Pedagogy postcards – Recall or robust understanding?

reading time 2 minutes

It’s my fault….

Picture the scene if you will – double Year 13 on a Friday afternoon, one of the most able cohorts I’ve had the pleasure of teaching, engaged in an extended open practical. I’m not sure what I’ve done in a past life to deserve this, but I’ll gladly take it.

Out of twelve learners four are hoping to study Physics at University, offers from Bristol, Imperial, Bath, Warwick – these are talented physicists who are getting the grades. I’d set them the challenge of picking anything they’ve learnt and trying to prove it with kudos to the person who gets the smallest error margin. They’d done their research, designed their set-ups, spent time with technicians sourcing equipment; it was the kind of lesson you hover in the doorway hoping for the Head to walk past.

Until, I overhead one of my learners casually look up and say “What’s the equation for period of SHM within a spring system”, and another reply “Dunno, it’s in the formula booklet”. Which is a synonym for “And I’m done thinking”

……These are learners who I expect, and will be expected to, derive second order differentials from first principles, who casually accept not having mastery of some of the most basic concepts. I give them short shrift, whip their formula booklets away and make them consider the factors and mathematical relationships involved, and we carry on.

On the drive home I reflect on the causes of this: It’s my fault. These are the learners who only a few years earlier earnestly asked when presented with equation triangles “Do we need to remember these formula?” only to be told “No, you just need to use them”. I’ve built laziness and an over-reliance on mathematical cheats into them; fine if you’re trying to encourage a lower Year 11 set into getting some marks on a momentum questions, but certainly not the approach I want our future, Doctors, Engineers, rocket builders, to have.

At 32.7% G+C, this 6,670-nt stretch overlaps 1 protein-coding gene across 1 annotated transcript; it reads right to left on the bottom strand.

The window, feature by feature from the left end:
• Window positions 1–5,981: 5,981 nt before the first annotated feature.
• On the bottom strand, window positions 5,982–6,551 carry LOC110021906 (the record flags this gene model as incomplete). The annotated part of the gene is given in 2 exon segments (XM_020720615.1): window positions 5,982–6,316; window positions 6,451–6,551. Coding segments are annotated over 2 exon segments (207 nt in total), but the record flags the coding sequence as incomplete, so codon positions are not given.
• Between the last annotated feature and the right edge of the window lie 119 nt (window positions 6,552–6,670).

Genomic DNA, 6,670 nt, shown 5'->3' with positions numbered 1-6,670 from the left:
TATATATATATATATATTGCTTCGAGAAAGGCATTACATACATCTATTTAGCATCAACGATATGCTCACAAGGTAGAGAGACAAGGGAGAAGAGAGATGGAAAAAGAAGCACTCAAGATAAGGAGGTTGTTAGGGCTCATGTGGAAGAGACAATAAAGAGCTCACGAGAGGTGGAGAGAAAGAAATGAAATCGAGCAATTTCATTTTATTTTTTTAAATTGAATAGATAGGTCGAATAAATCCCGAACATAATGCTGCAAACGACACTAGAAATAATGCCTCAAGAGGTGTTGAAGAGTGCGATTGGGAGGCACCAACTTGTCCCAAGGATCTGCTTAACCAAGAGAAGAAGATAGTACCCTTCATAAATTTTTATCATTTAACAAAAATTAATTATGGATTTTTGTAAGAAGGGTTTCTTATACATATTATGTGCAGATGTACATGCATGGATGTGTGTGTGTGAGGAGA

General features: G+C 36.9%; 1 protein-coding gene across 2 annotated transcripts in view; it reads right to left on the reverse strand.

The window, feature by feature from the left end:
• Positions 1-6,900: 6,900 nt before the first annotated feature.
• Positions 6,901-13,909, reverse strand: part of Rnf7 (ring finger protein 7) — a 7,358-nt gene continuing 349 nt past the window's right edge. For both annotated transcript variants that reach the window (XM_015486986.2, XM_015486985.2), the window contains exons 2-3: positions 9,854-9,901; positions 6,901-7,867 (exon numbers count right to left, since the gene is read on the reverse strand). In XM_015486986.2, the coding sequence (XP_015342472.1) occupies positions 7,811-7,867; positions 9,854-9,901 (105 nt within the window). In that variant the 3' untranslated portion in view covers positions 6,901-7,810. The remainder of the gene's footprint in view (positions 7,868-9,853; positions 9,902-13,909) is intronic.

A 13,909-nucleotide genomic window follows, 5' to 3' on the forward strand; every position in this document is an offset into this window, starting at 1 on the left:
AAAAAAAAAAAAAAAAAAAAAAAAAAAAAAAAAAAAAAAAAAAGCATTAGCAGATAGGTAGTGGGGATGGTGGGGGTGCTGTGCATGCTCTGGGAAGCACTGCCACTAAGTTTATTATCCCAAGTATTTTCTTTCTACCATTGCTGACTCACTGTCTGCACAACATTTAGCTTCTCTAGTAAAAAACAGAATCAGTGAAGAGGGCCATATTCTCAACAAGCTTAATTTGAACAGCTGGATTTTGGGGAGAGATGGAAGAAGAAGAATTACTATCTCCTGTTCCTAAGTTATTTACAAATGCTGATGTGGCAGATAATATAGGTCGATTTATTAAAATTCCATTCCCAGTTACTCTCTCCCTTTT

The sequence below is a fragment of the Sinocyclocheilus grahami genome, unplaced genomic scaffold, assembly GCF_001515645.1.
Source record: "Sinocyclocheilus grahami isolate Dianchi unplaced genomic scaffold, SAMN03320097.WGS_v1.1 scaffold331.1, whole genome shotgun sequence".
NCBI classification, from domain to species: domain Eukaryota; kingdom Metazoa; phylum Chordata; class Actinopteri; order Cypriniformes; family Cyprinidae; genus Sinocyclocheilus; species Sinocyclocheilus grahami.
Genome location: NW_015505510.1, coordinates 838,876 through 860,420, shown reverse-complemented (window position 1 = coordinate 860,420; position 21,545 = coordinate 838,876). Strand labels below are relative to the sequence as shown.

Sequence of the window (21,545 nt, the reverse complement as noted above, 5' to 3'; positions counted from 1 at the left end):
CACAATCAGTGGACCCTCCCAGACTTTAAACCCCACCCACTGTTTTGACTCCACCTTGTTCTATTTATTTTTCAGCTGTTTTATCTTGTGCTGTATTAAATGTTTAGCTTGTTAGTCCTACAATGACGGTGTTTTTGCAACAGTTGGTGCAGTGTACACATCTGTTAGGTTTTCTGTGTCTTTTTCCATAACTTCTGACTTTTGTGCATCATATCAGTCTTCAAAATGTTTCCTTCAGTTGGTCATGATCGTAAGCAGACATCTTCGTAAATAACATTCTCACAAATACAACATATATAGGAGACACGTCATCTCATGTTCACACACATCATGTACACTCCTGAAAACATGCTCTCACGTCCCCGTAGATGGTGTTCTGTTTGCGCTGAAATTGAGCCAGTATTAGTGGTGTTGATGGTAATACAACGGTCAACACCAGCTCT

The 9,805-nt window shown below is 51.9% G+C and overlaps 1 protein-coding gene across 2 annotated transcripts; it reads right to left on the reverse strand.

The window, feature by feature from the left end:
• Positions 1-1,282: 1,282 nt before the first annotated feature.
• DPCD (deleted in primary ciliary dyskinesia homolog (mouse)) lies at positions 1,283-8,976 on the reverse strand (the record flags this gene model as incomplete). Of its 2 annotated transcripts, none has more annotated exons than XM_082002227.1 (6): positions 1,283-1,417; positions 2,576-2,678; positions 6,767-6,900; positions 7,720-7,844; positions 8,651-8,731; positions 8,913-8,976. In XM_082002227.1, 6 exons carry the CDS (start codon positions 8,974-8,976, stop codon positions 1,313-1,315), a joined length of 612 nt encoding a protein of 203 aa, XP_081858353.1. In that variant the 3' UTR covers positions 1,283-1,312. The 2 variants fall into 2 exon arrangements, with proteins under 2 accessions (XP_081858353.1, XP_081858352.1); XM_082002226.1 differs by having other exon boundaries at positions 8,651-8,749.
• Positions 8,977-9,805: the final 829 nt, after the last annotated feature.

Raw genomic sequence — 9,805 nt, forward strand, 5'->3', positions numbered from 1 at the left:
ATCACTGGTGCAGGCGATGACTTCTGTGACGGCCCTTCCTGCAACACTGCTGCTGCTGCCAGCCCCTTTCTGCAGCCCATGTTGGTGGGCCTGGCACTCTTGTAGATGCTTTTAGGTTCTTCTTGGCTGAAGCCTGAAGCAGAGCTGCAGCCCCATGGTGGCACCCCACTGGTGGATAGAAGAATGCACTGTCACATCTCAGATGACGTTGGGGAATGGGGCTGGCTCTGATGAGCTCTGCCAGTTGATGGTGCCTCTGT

And fortunately they won’t. Gove stopped us. His drive on mastery of facts and basics took away the crutch of the formula booklet. Now we have to memorise it, and with memorising it, I have rediscovered the joys in having them learn the factors that make up an equation, the underpinning mathematics to why velocity is squared and mass is halved, and there are no mindless triangles to be seen anywhere.

Fingers crossed in a few years I will hear “What’s the equation for… oh hang on I can figure it out”

by Adam Hodgkinson – Assistant Head, Stratford upon Avon School